The majority of the lettuce consumed in the US is grown in California. Needless to say, it sounds tragically ironic that a state plagued by droughts and wildfires is the biggest exporter of water in the US: after all, what is lettuce if not water? Such a situation poses a great risk to the lettuce supply. At the same time, it is also a great opportunity for growers. Little Leaf Farm, seeing that there was a need for a more decentralized lettuce production, set up its greenhouse in Devens, Massachusetts, proving that it is possible to grow the leafy green outside of California.
Chris Sellew, sales manager at Little Leaf Farms and son of Paul Sellew, founder of Little Leaf Farm, held a talk to explain to the public what’s going on at Little Leaf Farms and what their mission is.
The company has a 10-acre hydroponic greenhouse in Devens. “One major theme is that everything is automated,” Chris pointed out. He said that you’d barely see any people working in the greenhouse. “Everything is done by machines, from seed to packaging,” he said.
But how did this all start? “My father brought the tech together. The growing system was developed by a Finnish company called Green Automation. They designed this as an indoor system, but my father thought that it would work great in a greenhouse in Massachusetts.”
This allows Little Leaf Farms to carry out every cycle with precision down to the smallest details. After all, as Chris said, “yield is everything for a greenhouse grower.” To maximize the yield, all the automated processes are set up to provide the plants with exactly what it needs to express their full genetic potential. “We are all about giving the plant all it’s necessary and taking away all the stresses. We can control all the nutrients, we don’t spray the lettuce, and so we don’t triple wash it.” Chris indeed explained that some producers have to put their lettuce in chlorine baths to clean them up from any residues. “We don’t need to do that because we don’t spray lettuce. This also impacts the quality of the produce. That’s also why we get the cleanest product.”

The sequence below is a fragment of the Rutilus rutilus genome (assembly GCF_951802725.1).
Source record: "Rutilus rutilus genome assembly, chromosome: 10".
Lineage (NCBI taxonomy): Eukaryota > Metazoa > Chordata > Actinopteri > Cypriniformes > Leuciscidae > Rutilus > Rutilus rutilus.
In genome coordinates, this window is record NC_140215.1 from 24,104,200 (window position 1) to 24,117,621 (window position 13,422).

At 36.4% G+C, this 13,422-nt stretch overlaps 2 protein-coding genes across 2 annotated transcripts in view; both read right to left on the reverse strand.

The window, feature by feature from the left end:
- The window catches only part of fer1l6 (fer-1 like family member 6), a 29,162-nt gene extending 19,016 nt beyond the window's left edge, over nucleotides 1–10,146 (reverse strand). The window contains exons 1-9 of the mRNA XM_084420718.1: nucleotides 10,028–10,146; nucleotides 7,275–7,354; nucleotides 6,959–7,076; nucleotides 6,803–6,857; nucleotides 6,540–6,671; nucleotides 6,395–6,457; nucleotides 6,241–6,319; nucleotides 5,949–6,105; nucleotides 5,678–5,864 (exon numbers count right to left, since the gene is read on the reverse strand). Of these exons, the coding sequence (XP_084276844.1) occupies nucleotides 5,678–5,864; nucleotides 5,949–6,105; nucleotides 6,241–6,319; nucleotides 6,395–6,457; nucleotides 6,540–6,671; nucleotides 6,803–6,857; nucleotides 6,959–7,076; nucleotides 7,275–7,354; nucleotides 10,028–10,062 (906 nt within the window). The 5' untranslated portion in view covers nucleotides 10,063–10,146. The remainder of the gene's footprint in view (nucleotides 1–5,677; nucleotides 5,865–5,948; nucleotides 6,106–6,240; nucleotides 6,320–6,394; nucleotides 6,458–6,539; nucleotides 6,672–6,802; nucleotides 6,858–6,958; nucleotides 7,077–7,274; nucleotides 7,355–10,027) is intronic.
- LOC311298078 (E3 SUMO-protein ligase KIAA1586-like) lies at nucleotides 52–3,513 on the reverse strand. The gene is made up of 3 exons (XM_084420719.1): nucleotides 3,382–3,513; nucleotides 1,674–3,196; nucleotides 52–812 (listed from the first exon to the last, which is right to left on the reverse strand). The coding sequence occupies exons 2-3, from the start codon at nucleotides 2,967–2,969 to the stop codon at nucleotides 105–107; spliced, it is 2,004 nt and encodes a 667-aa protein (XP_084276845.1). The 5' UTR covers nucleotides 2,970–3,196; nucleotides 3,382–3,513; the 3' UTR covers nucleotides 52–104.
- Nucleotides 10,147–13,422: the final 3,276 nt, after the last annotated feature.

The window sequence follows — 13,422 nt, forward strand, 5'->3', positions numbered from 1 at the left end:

Pests and pathogens are a huge threat to any grower, and open-field lettuce farmers are no less. Growing it in a greenhouse surely eases the pain, but keeping pests at bay is not that automatic. To address that, Little Leaf Farms has come up with some action plans. “For instance, our growers would walk around the greenhouse and look at the bug papers that hang all around. With that, they create a heat map of what’s flying around and where. Then, they’d buy the natural predators of the insects in question. On top of that, the greenhouse is connected to the packaging house. The greenhouse is 72 degrees all year round, while the packaging house is 37 degrees. So, even if an insect would pass through the inspection, there’s a natural temperature barrier that would push them to go back into the greenhouse without ending up in the packaged product.”
Additionally, Little Leaf Farms has also surrounded the exterior of the greenhouse with pollinators. “We plant all the beneficial flowers and plants and bugs too so that insects are attracted by the plants and then eaten by the bugs. We create a natural barrier with pollinators to prevent bugs from getting close to the greenhouse.”
The greenhouse mainly relies on sunlight – which was one of the biggest advantages of translating an indoor tech into a greenhouse setting. “We light the crops for 18 hours a day, but we do also use some artificial light if it’s necessary. But compared to indoor farms that are lit 24/7, we use far less electricity thanks to the greenhouse model.” Using some supplemental lighting allows Little Leaf Farms to keep growing through winter, with a minor trade-off. “Generally speaking, 1 hour of sunlight is equal to 3 hours under artificial light. This is because lighting companies try to mimic the sun with their fixtures. So, let’s not reinvent the wheel and use the sun. Yet, because of that, we get 10% less volume during winter.” Also, cycles are slightly longer in winter. “In summer, it is a 21-day cycle. In winter, it is 23 days.”
That aside, the greenhouse model not only allows the company to consistently put out quality lettuce, but it also serves to greatly reduce food waste. “99% of the lettuce we harvest ends up packaged. It seems as if it’s less of a farm and closer to a manufacturing plant,” Chris chuckled. At the same time, the 1% of waste composed of leaves that fell off is not thrown away. “We take the leftover lettuce and give it to a nearby farm to feed chickens.”
To better serve the lettuce market, Little Leaf Farms is expanding its operation in Pennsylvania. “We are scaling up with 10 acres in PA. Eventually, it’ll be 60 acres of just leafy greens in PA. Although we have big brand numbers, we cover just 1% of the total sellable market for leafy greens. There’s a lot of room to grow for us.”